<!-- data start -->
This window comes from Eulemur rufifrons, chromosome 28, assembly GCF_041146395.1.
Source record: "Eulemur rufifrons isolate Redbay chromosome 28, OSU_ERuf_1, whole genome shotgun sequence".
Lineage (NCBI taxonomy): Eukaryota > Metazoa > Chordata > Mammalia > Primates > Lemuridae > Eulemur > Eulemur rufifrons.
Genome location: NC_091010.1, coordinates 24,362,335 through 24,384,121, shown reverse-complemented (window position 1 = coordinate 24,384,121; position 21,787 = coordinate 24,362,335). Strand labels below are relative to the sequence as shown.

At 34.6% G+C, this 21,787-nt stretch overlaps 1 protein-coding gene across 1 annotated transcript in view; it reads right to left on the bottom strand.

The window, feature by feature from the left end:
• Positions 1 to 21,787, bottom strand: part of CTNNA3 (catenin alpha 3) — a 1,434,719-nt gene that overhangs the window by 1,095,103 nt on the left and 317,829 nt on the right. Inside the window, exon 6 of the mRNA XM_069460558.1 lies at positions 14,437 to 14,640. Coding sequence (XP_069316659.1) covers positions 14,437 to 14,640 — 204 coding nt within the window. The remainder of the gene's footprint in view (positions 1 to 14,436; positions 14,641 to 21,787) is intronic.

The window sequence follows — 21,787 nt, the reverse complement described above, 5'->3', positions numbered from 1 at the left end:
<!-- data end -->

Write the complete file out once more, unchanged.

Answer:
This window comes from Eulemur rufifrons, chromosome 28, assembly GCF_041146395.1.
Source record: "Eulemur rufifrons isolate Redbay chromosome 28, OSU_ERuf_1, whole genome shotgun sequence".
Lineage (NCBI taxonomy): Eukaryota > Metazoa > Chordata > Mammalia > Primates > Lemuridae > Eulemur > Eulemur rufifrons.
Genome location: NC_091010.1, coordinates 24,362,335 through 24,384,121, shown reverse-complemented (window position 1 = coordinate 24,384,121; position 21,787 = coordinate 24,362,335). Strand labels below are relative to the sequence as shown.

At 34.6% G+C, this 21,787-nt stretch overlaps 1 protein-coding gene across 1 annotated transcript in view; it reads right to left on the bottom strand.

The window, feature by feature from the left end:
• Positions 1 to 21,787, bottom strand: part of CTNNA3 (catenin alpha 3) — a 1,434,719-nt gene that overhangs the window by 1,095,103 nt on the left and 317,829 nt on the right. Inside the window, exon 6 of the mRNA XM_069460558.1 lies at positions 14,437 to 14,640. Coding sequence (XP_069316659.1) covers positions 14,437 to 14,640 — 204 coding nt within the window. The remainder of the gene's footprint in view (positions 1 to 14,436; positions 14,641 to 21,787) is intronic.

The window sequence follows — 21,787 nt, the reverse complement described above, 5'->3', positions numbered from 1 at the left end: